One such motivated and qualified employee is Raoul Patel (name changed). The 26 year old works for the DBOI, a daughter firm of the Deutsche Bank, as a process manager. His task is of looking after computer programs. He finds it as not a very exciting job, but he earns around 700 Euro per month and is highly sattisfied with this. "The salary is good, the working atmosphere is good. What more could I ask for?” To be sure he must adapt himself. Raoul Patel works on the European time, from 13.00 to 23.00; his wife, who works for American Express, works on the USA time. Both see themselves just for two hours in a day. "You have to sacrify", he explains.

The hunger for Indian ratios of highly-paid job, is large. Everywhere in the soaring Chennai, you find placards who advertise for computer courses. For approximately 210 Euro, the students would not only learn to use the current programs, but also learn to program them. Just beside this there are signs on which Call-center-trainings, German- and French conversation courses are advertised. For Vivek Kulkarni, the development is fascinating. "The social variations that we just experience are incredible. I know a taxi driver who’s both children work for banks. Therewith the monthly family’s income of 100 Euros climbed to 1900 Euros. That is magnificent." As long as one would have only a good education, it will not be a problem to find a good job.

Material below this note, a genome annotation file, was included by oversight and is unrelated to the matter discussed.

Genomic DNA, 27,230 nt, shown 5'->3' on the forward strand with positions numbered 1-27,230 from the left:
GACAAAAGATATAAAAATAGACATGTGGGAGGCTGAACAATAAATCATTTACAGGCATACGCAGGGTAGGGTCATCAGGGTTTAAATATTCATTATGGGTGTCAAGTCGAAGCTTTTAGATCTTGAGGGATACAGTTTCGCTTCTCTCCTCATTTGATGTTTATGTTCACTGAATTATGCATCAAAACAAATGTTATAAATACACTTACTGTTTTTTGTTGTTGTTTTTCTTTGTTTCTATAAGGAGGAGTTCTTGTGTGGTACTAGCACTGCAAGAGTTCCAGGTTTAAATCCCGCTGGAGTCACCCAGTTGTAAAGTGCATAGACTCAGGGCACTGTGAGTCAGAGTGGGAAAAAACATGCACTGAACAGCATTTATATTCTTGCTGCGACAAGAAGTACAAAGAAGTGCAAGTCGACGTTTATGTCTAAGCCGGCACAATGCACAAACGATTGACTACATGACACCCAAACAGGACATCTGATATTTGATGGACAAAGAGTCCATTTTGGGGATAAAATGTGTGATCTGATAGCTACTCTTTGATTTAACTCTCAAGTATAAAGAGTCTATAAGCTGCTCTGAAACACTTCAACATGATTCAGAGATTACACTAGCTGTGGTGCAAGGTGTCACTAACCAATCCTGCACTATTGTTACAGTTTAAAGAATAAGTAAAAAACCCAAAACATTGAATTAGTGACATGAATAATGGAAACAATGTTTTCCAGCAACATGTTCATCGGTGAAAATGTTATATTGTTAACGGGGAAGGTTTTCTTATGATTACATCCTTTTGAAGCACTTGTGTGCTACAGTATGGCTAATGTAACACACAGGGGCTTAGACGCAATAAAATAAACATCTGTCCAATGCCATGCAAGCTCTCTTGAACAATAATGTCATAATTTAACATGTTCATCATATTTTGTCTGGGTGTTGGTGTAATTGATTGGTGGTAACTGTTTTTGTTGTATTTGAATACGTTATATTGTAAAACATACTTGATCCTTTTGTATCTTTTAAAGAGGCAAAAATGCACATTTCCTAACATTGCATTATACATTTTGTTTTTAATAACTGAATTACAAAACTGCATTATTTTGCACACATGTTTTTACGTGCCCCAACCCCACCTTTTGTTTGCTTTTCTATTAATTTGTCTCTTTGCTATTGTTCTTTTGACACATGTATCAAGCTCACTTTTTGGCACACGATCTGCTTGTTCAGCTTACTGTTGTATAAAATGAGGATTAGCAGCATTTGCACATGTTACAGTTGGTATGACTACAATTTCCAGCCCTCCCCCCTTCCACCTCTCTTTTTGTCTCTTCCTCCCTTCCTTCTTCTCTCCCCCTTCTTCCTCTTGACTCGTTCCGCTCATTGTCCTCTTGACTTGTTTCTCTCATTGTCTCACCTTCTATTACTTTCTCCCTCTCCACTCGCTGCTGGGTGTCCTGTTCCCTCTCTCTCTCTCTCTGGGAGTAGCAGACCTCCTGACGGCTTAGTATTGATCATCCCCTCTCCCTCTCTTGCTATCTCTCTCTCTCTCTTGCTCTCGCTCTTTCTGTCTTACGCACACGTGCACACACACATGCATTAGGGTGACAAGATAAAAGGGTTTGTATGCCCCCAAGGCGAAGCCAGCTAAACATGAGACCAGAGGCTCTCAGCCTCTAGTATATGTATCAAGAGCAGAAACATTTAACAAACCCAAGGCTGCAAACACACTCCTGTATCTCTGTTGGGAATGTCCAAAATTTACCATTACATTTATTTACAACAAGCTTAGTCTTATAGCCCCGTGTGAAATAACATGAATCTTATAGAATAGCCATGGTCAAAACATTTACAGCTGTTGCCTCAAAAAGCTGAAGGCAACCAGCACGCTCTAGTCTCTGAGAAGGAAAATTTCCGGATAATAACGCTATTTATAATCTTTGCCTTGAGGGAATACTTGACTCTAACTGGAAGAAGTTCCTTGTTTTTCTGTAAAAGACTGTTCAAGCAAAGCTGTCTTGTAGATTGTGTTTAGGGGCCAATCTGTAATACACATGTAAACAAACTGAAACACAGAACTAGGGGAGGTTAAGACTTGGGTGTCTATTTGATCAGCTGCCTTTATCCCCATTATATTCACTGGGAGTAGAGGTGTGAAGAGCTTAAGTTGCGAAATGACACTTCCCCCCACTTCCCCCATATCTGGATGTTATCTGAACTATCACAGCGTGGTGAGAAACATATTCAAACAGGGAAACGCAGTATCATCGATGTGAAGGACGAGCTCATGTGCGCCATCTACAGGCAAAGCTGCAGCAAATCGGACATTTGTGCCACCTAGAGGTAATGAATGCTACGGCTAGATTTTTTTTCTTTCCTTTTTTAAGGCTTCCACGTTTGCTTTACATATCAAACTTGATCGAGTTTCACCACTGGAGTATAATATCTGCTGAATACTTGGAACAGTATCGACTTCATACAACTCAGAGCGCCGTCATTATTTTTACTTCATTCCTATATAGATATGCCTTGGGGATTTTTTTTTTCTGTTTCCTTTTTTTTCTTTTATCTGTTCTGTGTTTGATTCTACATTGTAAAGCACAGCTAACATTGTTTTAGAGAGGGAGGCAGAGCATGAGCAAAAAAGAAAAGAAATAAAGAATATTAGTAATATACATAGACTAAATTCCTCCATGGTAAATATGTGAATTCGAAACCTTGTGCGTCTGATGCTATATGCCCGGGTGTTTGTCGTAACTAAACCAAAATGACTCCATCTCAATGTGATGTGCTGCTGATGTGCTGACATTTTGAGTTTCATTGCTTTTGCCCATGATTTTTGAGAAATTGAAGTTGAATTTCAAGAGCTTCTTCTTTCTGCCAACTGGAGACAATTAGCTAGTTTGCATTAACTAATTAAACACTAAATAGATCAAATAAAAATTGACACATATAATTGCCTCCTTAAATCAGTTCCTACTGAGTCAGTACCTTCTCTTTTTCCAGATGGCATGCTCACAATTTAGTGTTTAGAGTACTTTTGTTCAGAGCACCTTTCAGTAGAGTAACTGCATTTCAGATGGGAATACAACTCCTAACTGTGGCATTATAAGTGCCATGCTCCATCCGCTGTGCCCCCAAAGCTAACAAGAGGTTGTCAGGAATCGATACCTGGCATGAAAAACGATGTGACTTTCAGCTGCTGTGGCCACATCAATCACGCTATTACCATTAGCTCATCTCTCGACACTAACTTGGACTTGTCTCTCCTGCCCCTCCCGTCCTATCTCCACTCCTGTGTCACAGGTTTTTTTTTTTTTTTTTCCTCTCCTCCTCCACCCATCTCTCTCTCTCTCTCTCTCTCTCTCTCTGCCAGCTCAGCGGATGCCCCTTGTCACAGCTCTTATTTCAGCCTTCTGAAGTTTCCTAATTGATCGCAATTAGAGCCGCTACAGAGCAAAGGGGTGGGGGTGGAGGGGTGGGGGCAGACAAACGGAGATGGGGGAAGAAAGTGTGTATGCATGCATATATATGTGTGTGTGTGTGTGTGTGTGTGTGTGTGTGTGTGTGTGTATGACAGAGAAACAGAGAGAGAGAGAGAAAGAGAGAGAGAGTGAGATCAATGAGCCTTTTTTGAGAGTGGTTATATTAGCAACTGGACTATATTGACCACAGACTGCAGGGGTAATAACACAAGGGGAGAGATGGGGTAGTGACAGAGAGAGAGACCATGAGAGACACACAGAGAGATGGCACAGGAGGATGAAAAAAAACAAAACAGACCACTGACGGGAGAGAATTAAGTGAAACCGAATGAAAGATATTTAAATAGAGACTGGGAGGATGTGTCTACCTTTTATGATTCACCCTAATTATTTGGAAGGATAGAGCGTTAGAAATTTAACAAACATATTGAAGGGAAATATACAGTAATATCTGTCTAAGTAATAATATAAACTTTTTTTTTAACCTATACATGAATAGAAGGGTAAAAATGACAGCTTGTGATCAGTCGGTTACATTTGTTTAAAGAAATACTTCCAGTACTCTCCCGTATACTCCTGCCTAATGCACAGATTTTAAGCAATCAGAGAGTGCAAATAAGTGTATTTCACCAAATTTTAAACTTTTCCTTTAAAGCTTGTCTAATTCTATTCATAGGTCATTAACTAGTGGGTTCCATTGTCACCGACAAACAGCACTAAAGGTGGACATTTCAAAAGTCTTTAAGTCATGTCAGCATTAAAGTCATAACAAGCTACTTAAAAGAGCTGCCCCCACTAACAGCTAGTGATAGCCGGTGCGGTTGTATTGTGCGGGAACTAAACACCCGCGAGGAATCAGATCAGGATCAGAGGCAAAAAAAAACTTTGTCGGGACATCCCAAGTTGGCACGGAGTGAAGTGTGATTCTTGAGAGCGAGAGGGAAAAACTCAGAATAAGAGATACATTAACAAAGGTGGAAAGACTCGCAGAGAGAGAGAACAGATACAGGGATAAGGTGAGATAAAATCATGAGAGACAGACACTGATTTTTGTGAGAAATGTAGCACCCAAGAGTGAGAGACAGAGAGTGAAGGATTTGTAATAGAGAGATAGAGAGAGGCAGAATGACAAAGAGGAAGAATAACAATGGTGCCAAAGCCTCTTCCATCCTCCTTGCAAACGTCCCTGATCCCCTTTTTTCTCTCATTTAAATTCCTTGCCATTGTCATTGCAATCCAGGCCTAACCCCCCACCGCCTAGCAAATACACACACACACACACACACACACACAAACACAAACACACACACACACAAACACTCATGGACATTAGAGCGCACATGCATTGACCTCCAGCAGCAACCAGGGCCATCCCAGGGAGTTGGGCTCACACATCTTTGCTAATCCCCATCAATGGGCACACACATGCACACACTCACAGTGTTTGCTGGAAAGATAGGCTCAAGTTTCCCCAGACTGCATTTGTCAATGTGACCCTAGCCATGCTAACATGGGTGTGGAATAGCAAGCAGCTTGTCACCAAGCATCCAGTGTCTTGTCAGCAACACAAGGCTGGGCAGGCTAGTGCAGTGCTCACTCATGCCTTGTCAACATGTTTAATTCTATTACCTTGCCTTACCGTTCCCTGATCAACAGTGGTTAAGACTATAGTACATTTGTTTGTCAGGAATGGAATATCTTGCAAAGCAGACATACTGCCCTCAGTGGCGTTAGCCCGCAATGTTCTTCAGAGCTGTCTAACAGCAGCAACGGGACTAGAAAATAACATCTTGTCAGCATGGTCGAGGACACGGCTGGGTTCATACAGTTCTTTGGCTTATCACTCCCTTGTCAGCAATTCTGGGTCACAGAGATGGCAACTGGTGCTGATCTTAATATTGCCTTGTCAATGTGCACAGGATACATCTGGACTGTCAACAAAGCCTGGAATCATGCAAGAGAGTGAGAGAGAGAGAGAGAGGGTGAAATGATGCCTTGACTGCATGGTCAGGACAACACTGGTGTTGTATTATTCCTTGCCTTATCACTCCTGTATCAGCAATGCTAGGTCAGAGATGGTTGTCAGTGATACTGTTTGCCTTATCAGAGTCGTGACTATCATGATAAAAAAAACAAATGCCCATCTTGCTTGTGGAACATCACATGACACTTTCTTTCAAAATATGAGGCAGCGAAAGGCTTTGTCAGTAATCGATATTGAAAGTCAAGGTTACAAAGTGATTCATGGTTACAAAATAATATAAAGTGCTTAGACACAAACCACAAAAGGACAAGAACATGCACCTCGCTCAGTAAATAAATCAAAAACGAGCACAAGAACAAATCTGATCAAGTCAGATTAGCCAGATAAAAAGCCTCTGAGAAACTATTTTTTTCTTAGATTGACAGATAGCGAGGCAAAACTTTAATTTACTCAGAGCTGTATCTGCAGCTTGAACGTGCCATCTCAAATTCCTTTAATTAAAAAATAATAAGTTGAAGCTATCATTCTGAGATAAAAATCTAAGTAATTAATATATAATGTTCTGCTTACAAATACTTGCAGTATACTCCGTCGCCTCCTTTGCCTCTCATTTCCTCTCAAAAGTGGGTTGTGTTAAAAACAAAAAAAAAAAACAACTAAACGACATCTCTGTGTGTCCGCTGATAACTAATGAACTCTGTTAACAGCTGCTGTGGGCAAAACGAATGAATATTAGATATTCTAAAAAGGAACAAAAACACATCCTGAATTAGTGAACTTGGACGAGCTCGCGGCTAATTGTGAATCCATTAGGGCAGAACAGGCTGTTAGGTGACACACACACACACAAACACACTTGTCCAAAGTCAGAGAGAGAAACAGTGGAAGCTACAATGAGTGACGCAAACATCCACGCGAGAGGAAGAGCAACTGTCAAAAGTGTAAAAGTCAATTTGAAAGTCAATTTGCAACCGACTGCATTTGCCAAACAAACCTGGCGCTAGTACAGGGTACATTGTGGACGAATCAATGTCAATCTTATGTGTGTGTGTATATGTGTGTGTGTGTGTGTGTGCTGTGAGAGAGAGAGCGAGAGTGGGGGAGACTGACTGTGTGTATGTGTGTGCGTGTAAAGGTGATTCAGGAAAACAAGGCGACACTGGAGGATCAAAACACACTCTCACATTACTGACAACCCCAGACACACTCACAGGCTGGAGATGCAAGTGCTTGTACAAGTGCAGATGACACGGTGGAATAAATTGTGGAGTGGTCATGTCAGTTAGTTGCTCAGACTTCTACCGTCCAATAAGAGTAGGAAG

Yet there is not good education for all. Until now only the city population in India has had the chance to a higher education and computer courses. In order to provide for more equal opportunities, the Kolpingwerk in a village established the Kolping Matriculation School in Pondicherry, where all students go to learn computer. For four-year-old students its first experiences before the screen. "The computer courses are our most important instruction units, for without underpinned computer knowledge gives it in India no chances on the labor market", explains the training director Venmani Gabriel Paul. "Our 650 students are children of fishermen or carpenter. They get the chance through the computer knowledge to climb up the ladder."

A high pressure rests on the pupils to fulfill this expectation. "My parents save each Rupee, so that they can buy me my own computer. This way I can learn at home to work with it even better.", reports Hema, who makes straight programming exercises. The 14 year old knows where she wants to work – at Infosys, "those are the best ones". She is not afraid of the hard selective procedure. "I learn a lot, that’s why I am going to make it", she explains self-confidently. Shanti, likewise 14 years old, wants to become a Graphic designer and sees herself in China in ten years from now, "because the possibilities for employment there will be much better than in India". When the girls think of their future, they are not only confident, but almost euphoric: "we will work hard and shall become so much richer than our parents", the two are sure. The faiths that all just have to work harder in order to bring themselves and the country to the point, is pervasive in India. The atmosphere in Germany must have been the same at times of the economic wonder (wirtschaftswunder, which took place in the 60’s, is a fix term in Germany): boundlessly optimistically.

WELT AM SONNTAG - April 23, 2006